XBL matches support the headset, which creates the second community consisting of the players as a whole. This community, depending on whom you end up playing, can be extremely helpful or downright arrogant. Yes, cockier than the average teenage online gamer; M:TG seems to bring this trait out twofold, due to the lack of basic social skills most frequent players possess. The point is, if you plug in your headset, expect the bad with the good.

The Purist Debate
I cannot stress the point enough: This game is not Magic: The Gathering in the traditional sense. Do not buy this game expecting a strict translation. If you do, not only will you be a lot poorer, you will know what the game’s message boards look like because you were so pissed off you sought them out to get a rant off your chest. This, of course, will lead to inevitable belittling of you by the online community for expecting such a game, which could lead to lower self-esteem, which you don’t have to spend $40-$50 (U.S.) on in the first place.

Technology
Battlegrounds uses the Unreal Engine (primarily used for first-person shooters) and the end result is very polished. The animations of some spells are amazing; my jaw dropped the first time I cast Wrath of God. The graphics are average by Xbox standards, but I always think “professional” reviewers put way too much emphasis on graphics and not enough on the actual gameplay. They aren’t hindering to the point of frustration by any stretch of the imagination.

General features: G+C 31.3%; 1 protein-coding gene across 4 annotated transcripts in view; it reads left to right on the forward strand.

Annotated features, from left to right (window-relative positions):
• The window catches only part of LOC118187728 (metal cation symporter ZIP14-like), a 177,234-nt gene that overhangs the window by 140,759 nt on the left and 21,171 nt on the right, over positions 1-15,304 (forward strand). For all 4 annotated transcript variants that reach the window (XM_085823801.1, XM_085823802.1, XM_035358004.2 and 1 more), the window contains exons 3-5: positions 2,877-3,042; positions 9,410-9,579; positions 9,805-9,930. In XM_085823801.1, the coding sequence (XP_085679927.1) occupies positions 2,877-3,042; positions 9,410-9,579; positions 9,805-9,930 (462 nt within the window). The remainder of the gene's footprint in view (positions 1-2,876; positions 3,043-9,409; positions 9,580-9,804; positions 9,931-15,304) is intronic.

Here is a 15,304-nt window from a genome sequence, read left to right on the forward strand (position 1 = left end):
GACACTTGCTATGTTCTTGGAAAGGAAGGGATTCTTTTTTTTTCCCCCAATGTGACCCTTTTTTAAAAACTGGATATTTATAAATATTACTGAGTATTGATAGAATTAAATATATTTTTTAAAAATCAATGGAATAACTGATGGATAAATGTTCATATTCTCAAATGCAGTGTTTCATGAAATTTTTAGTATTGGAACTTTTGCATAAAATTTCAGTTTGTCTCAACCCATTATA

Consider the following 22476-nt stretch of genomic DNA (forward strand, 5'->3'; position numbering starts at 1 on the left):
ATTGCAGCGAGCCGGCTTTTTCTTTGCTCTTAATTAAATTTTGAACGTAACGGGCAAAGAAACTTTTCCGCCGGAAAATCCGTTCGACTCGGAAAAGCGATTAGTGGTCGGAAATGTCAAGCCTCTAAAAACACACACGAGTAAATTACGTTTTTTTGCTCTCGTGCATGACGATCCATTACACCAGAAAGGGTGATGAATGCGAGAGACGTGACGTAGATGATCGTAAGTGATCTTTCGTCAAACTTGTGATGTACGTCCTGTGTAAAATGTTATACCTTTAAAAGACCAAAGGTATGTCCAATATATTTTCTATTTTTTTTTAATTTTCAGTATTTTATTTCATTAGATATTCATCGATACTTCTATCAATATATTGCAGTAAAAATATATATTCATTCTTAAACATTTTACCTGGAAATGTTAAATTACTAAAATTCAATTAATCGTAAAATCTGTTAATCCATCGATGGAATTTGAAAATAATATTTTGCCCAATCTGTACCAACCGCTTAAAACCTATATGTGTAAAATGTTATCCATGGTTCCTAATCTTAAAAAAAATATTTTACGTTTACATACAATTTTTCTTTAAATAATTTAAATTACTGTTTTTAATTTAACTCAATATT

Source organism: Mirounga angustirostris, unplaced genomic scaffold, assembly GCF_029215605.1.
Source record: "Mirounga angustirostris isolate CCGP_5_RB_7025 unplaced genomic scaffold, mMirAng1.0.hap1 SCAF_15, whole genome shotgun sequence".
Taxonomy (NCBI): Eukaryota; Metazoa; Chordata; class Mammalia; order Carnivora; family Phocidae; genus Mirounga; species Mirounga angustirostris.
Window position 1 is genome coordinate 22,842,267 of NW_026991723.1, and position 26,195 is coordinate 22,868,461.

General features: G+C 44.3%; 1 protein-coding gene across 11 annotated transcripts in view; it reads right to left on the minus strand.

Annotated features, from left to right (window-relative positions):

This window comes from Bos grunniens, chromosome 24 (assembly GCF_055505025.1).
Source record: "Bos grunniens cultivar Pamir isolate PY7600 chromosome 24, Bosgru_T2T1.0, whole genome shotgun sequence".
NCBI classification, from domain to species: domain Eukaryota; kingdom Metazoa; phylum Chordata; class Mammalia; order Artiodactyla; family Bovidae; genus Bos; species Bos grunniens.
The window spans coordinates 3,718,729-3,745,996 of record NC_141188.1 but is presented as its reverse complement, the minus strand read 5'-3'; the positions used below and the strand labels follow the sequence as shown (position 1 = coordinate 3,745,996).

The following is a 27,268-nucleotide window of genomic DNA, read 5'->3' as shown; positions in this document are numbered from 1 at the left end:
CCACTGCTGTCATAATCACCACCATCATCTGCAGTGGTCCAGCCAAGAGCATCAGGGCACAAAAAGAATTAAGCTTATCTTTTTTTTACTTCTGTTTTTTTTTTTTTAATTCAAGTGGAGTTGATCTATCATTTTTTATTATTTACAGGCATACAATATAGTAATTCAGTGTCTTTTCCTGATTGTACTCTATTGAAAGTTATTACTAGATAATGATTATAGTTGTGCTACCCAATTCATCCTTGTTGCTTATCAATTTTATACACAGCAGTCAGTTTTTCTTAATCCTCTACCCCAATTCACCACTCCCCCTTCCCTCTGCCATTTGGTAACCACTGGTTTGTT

Other Topics
If you are familiar with the CCG, 70 spells spread among 5 colors may sound a bit on the meager side. Guess what? It is. A month after being released, every idea had been tried, most colors had been accurately graded by strength or lack thereof, and a few spells had become notoriously overplayed. There is good news, and it comes in the form of downloadable content. Secret Level has promised more spells, and as of this writing 10 are nearing public release, with more (purposely vague) on the way.

Finally, do not purchase this game for the one-player mode. The AI is subpar at best and extended repetition vs. the computer is an excellent method to thwart insomnia. Multiplayer is where the replayability lies, and Secret Level’s support of the online gamers will ultimately determine whether Battlegrounds is tossed into the “old Magic video game” pile or not.


Update May 2nd, 2004: Almost six months removed from the release date, Secret Level has released a total of zero new downloadable spells, and online presence is scarce. Ten spells (two from each color), all with ridiculously high-end casting costs, are expected sometime this month.

Update August 10, 2004: The DLC became available sometime in July, containing the aforementioned ten spells. Notice I'm updating probably a month afterwards because I don't touch the game anymore. Chalk one up for Atari/Secret Level blowing it.